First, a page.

3. ABSTRACT It remains a major challenge to derive a theory of cloud-scale ($\lesssim100$ pc) star formation and feedback, describing how galaxies convert gas into stars as a function of the galactic environment. Progress has been hampered by a lack of robust empirical constraints on the giant molecular cloud (GMC) lifecycle. We address this problem by systematically applying a new statistical method for measuring the evolutionary timeline of the GMC lifecycle, star formation, and feedback to a sample of nine nearby disc galaxies, observed as part of the PHANGS-ALMA survey. We measure the spatially resolved (∼100 pc) CO-to-H α flux ratio and find a universal de-correlation between molecular gas and young stars on GMC scales, allowing us to quantify the underlying evolutionary timeline. GMC lifetimes are short, typically $10\!-\!30\,{\rm Myr}$, and exhibit environmental variation, between and within galaxies. At kpc-scale molecular gas surface densities $\Sigma _{\rm H_2}\ge 8\,\rm {M_\odot}\,{{\rm pc}}^{-2}$, the GMC lifetime correlates with time-scales for galactic dynamical processes, whereas at $\Sigma _{\rm H_2}\le 8\,\rm {M_\odot}\,{{\rm pc}}^{-2}$ GMCs decouple from galactic dynamics and live for an internal dynamical time-scale. After a long inert phase without massive star formation traced by H α (75–90 per cent of the cloud lifetime), GMCs disperse within just $1\!-\!5\,{\rm Myr}$ oncemore »massive stars emerge. The dispersal is most likely due to early stellar feedback, causing GMCs to achieve integrated star formation efficiencies of 4–10 per cent. These results show that galactic star formation is governed by cloud-scale, environmentally dependent, dynamical processes driving rapid evolutionary cycling. GMCs and H ii regions are the fundamental units undergoing these lifecycles, with mean separations of $100\!-\!300\,{{\rm pc}}$ in star-forming discs. Future work should characterize the multiscale physics and mass flows driving these lifecycles.« less
  4. We present ALMA observations of a merging system at z  ∼ 4.57, observed as a part of the ALMA Large Program to INvestigate [CII] at Early times (ALPINE) survey. Combining ALMA [CII]158  μ m and far-infrared continuum data with multi-wavelength ancillary data, we find that the system is composed of two massive ( M ⋆  ≳ 10 10   M ⊙ ) star-forming galaxies experiencing a major merger (stellar mass ratio r mass  ≳ 0.9) at close spatial (∼13 kpc; projected) and velocity (Δ v  <  300 km s −1 ) separations, and two additional faint narrow [CII]-emitting satellites. The overall system belongs to a larger scale protocluster environment and is coincident to one of its overdensity peaks. Additionally, ALMA reveals the presence of [CII] emission arising from a circumgalactic gas structure, extending up to a diameter-scale of ∼30 kpc. Our morpho-spectral decomposition analysis shows that about 50% of the total flux resides between the individual galaxy components, in a metal-enriched gaseous envelope characterised by a disturbed morphology and complex kinematics. Similarly to observations of shock-excited [CII] emitted from tidal tails in local groups, our results can be interpreted as a possible signature of interstellar gas stripped by strong gravitational interactions, with a possible contributionmore »from material ejected by galactic outflows and emission triggered by star formation in small faint satellites. Our findings suggest that mergers could be an efficient mechanism of gas mixing in the circumgalactic medium around high- z galaxies, and thus play a key role in the galaxy baryon cycle at early epochs.« less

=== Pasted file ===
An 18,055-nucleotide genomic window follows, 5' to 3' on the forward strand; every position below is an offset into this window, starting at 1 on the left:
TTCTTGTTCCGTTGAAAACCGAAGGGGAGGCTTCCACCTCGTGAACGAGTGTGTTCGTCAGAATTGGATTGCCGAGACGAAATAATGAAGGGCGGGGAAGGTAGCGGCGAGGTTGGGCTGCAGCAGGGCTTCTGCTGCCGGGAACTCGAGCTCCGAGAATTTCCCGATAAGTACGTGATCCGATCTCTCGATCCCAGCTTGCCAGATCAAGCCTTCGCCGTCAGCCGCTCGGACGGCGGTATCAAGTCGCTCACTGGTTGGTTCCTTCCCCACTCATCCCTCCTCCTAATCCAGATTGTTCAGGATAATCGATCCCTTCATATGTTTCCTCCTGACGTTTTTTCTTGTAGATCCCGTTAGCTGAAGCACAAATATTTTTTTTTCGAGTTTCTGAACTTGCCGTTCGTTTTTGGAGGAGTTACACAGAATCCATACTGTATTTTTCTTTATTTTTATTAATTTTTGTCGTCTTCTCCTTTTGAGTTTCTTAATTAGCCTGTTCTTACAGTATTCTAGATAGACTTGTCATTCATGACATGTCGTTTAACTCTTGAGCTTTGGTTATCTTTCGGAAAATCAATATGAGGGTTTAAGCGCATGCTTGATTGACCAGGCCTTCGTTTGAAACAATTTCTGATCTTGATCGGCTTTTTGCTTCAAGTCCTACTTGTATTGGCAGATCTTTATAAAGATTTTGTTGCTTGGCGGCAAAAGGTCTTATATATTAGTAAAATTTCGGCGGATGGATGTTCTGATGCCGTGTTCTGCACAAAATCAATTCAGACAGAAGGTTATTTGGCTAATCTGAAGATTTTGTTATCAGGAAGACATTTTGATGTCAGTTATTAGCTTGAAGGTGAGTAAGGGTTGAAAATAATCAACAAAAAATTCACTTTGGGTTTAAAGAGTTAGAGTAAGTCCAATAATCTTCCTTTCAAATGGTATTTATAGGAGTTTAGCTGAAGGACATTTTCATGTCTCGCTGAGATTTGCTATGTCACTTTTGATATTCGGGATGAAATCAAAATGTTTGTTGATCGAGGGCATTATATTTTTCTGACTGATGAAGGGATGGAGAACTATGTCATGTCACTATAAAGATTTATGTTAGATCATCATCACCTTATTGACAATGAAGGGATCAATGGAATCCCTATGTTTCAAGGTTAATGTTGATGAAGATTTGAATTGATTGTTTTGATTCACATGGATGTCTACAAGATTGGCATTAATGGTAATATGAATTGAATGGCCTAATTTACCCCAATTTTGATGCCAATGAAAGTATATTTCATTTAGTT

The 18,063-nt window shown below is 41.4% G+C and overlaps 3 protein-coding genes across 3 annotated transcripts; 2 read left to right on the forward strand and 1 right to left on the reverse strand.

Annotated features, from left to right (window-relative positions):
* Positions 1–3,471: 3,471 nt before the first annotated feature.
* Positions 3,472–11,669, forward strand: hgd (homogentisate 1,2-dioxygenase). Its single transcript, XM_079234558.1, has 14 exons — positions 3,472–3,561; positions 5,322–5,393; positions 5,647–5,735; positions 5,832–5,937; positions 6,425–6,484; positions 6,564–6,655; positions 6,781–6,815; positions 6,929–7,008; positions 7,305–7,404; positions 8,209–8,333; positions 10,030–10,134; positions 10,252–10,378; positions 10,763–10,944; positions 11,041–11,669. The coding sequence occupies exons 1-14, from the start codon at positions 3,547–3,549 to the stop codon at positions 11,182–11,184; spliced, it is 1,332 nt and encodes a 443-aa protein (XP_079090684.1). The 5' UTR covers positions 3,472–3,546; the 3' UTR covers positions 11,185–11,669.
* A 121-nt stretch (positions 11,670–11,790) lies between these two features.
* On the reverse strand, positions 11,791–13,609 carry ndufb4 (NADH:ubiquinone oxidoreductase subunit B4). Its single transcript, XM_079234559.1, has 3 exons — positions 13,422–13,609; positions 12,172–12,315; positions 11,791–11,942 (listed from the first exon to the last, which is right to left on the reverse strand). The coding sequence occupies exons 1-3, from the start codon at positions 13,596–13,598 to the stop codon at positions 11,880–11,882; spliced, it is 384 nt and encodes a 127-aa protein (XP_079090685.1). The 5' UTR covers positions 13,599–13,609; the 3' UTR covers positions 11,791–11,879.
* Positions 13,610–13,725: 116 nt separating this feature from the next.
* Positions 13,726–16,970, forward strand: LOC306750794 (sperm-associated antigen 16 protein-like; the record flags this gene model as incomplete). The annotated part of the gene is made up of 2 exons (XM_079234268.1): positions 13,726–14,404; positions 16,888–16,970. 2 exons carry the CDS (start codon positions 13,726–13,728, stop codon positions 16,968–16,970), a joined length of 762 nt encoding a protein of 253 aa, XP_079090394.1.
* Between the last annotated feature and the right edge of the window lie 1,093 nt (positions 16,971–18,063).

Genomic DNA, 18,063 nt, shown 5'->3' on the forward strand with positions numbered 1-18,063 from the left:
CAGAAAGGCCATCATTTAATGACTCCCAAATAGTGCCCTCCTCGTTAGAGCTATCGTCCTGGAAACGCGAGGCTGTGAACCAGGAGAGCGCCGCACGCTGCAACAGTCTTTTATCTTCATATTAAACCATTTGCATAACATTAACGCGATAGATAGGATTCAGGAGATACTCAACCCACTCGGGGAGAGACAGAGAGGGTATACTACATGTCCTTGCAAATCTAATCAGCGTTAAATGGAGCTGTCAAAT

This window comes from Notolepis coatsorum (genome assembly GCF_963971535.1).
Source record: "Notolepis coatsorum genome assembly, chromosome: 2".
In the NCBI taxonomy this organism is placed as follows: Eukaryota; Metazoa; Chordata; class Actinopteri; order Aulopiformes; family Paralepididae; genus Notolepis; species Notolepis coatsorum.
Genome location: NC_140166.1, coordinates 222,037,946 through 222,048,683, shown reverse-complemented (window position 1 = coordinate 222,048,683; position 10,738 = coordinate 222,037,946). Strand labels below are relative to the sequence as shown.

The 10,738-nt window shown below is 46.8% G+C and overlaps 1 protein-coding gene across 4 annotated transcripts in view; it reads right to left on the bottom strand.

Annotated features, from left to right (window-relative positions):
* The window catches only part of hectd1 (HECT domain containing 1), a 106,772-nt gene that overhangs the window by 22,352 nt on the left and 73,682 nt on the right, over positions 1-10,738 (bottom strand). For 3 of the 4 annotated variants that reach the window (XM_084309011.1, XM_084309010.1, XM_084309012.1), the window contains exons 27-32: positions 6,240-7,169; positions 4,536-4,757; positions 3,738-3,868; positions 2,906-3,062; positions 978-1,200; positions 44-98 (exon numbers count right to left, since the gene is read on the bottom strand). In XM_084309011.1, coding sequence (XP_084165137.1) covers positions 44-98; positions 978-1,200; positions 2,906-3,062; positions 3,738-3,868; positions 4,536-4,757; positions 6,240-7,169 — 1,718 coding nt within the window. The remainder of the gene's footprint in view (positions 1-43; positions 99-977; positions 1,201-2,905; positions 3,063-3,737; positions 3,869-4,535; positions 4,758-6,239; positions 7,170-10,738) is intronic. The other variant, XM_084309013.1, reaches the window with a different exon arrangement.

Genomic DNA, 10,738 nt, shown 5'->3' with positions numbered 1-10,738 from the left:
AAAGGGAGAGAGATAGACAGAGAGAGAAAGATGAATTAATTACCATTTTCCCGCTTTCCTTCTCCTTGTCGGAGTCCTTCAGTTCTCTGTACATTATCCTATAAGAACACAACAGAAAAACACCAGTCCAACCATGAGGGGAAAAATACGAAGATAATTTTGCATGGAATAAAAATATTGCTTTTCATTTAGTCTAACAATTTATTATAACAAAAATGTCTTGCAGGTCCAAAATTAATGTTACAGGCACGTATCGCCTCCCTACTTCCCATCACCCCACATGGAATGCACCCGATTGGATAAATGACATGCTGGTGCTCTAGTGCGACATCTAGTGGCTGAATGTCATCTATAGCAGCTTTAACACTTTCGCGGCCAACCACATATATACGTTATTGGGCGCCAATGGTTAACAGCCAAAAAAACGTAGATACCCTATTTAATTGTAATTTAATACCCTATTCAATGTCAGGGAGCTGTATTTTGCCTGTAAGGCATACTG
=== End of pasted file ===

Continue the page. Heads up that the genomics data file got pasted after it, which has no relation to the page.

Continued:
5. ABSTRACT We present a detailed study of two partial Lyman limit systems (pLLSs) of neutral hydrogen column density $N_\mathrm{H\, I}\approx (1-3)\times 10^{16}\, \mathrm{cm}^{-2}$ discovered at $z$ = 0.5 in the Cosmic Ultraviolet Baryon Survey (CUBS). Available far-ultraviolet spectra from the Hubble Space Telescope Cosmic Origins Spectrograph and optical echelle spectra from MIKE on the Magellan Telescopes enable a comprehensive ionization analysis of diffuse circumgalactic gas based on resolved kinematics and abundance ratios of atomic species spanning five different ionization stages. These data provide unambiguous evidence of kinematically aligned multiphase gas that masquerades as a single-phase structure and can only be resolved by simultaneous accounting of the full range of observed ionic species. Both systems are resolved into multiple components with inferred α-element abundance varying from [α/H] ≈−0.8 to near solar and densities spanning over two decades from log nH/cm−3 ≈ −2.2 to <−4.3. Available deep galaxy survey data from the CUBS program taken with VLT/MUSE, Magellan/LDSS3-C and Magellan/IMACS reveal that the $z$ = 0.47 system is located 55 kpc from a star-forming galaxy with prominent Balmer absorption of stellar mass ${{M_{\rm star}}}\approx 2\times 10^{10}\, {{M_{\odot}}}$, while the $z$ = 0.54 system resides in an overdense environment of 11 galaxies within 750 kpc in projected distance, withmore »the most massive being a luminous red galaxy of ${{M_{\rm star}}}\approx 2\times 10^{11}\, {{M_{\odot}}}$ at 375 kpc. The study of these two pLLSs adds to an emerging picture of the complex, multiphase circumgalactic gas that varies in chemical abundances and density on small spatial scales in diverse galaxy environments. The inhomogeneous nature of metal enrichment and density revealed in observations must be taken into account in theoretical models of diffuse halo gas.« less